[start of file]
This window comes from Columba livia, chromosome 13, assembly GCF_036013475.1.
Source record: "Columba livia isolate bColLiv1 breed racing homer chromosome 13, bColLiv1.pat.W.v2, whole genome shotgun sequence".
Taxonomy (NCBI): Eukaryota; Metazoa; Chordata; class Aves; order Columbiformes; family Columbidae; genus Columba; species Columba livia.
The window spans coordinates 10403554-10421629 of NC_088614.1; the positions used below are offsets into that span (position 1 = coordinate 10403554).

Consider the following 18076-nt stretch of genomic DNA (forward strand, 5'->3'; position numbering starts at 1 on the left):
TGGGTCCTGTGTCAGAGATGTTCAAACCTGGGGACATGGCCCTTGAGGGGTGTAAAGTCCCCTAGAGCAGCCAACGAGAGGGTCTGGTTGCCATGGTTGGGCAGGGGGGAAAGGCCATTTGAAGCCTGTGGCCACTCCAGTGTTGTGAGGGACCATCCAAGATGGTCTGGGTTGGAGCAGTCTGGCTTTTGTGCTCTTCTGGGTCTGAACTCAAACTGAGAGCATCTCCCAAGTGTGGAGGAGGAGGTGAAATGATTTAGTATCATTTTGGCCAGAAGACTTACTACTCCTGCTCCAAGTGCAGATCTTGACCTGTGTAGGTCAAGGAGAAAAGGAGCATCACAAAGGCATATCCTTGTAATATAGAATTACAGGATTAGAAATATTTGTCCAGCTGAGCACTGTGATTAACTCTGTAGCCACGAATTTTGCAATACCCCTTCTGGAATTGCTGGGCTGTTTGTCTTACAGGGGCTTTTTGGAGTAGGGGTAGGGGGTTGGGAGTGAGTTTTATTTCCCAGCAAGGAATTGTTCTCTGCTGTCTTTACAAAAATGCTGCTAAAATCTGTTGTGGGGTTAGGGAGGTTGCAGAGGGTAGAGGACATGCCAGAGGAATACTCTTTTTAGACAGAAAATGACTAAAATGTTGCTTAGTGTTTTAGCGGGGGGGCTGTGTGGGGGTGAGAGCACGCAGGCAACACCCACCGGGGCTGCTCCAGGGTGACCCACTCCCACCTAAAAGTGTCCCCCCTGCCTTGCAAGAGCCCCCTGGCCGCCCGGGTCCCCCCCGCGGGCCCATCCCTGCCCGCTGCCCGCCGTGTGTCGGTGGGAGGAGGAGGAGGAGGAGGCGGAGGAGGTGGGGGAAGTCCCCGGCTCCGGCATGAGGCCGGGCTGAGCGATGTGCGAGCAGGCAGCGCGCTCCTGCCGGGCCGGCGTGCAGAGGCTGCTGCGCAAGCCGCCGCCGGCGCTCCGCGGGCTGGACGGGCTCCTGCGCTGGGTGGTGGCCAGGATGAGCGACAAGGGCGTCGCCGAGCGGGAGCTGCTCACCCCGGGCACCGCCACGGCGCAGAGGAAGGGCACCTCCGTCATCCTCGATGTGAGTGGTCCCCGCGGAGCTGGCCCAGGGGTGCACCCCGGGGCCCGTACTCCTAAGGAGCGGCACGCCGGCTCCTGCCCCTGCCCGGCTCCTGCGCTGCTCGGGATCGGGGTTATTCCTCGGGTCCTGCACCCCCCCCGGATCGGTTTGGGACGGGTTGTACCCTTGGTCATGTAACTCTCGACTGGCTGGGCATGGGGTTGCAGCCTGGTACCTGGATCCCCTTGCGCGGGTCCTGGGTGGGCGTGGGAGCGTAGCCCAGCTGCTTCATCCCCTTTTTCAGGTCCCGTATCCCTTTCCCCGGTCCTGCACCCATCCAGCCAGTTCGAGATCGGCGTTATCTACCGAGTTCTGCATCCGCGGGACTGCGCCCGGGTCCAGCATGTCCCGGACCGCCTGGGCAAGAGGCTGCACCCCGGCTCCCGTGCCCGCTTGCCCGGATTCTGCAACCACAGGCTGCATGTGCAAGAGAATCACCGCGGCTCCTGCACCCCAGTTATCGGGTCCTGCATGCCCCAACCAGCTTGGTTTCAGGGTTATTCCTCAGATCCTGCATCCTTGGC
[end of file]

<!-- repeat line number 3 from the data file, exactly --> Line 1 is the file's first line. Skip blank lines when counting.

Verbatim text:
Taxonomy (NCBI): Eukaryota; Metazoa; Chordata; class Aves; order Columbiformes; family Columbidae; genus Columba; species Columba livia.